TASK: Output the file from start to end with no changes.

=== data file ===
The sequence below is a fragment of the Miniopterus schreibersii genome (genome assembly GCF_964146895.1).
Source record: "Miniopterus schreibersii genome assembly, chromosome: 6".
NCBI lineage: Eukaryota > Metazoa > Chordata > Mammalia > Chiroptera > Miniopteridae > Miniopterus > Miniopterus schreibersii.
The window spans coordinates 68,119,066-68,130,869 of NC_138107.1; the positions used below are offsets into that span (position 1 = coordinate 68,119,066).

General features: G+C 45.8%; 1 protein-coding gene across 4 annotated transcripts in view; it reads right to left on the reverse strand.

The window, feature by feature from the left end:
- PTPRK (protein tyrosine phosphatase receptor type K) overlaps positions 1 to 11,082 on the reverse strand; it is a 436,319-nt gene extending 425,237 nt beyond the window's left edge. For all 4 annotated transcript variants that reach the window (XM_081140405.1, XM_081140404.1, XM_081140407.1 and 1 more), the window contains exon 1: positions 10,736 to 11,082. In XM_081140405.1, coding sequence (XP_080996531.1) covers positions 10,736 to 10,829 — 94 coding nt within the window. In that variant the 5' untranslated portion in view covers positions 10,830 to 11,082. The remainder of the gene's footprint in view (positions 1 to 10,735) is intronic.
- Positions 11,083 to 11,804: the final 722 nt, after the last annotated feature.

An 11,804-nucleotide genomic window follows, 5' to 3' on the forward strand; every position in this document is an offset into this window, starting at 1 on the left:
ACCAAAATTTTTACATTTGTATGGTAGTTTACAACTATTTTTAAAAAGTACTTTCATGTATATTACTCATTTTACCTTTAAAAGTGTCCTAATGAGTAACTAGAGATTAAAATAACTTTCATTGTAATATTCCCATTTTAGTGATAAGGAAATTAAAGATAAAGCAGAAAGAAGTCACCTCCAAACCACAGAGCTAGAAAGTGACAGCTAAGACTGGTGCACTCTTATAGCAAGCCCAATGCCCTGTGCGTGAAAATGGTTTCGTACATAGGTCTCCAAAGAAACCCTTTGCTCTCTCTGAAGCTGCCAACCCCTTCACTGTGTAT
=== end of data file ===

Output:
The sequence below is a fragment of the Miniopterus schreibersii genome (genome assembly GCF_964146895.1).
Source record: "Miniopterus schreibersii genome assembly, chromosome: 6".
NCBI lineage: Eukaryota > Metazoa > Chordata > Mammalia > Chiroptera > Miniopteridae > Miniopterus > Miniopterus schreibersii.
The window spans coordinates 68,119,066-68,130,869 of NC_138107.1; the positions used below are offsets into that span (position 1 = coordinate 68,119,066).

General features: G+C 45.8%; 1 protein-coding gene across 4 annotated transcripts in view; it reads right to left on the reverse strand.

The window, feature by feature from the left end:
- PTPRK (protein tyrosine phosphatase receptor type K) overlaps positions 1 to 11,082 on the reverse strand; it is a 436,319-nt gene extending 425,237 nt beyond the window's left edge. For all 4 annotated transcript variants that reach the window (XM_081140405.1, XM_081140404.1, XM_081140407.1 and 1 more), the window contains exon 1: positions 10,736 to 11,082. In XM_081140405.1, coding sequence (XP_080996531.1) covers positions 10,736 to 10,829 — 94 coding nt within the window. In that variant the 5' untranslated portion in view covers positions 10,830 to 11,082. The remainder of the gene's footprint in view (positions 1 to 10,735) is intronic.
- Positions 11,083 to 11,804: the final 722 nt, after the last annotated feature.

An 11,804-nucleotide genomic window follows, 5' to 3' on the forward strand; every position in this document is an offset into this window, starting at 1 on the left:
ACCAAAATTTTTACATTTGTATGGTAGTTTACAACTATTTTTAAAAAGTACTTTCATGTATATTACTCATTTTACCTTTAAAAGTGTCCTAATGAGTAACTAGAGATTAAAATAACTTTCATTGTAATATTCCCATTTTAGTGATAAGGAAATTAAAGATAAAGCAGAAAGAAGTCACCTCCAAACCACAGAGCTAGAAAGTGACAGCTAAGACTGGTGCACTCTTATAGCAAGCCCAATGCCCTGTGCGTGAAAATGGTTTCGTACATAGGTCTCCAAAGAAACCCTTTGCTCTCTCTGAAGCTGCCAACCCCTTCACTGTGTAT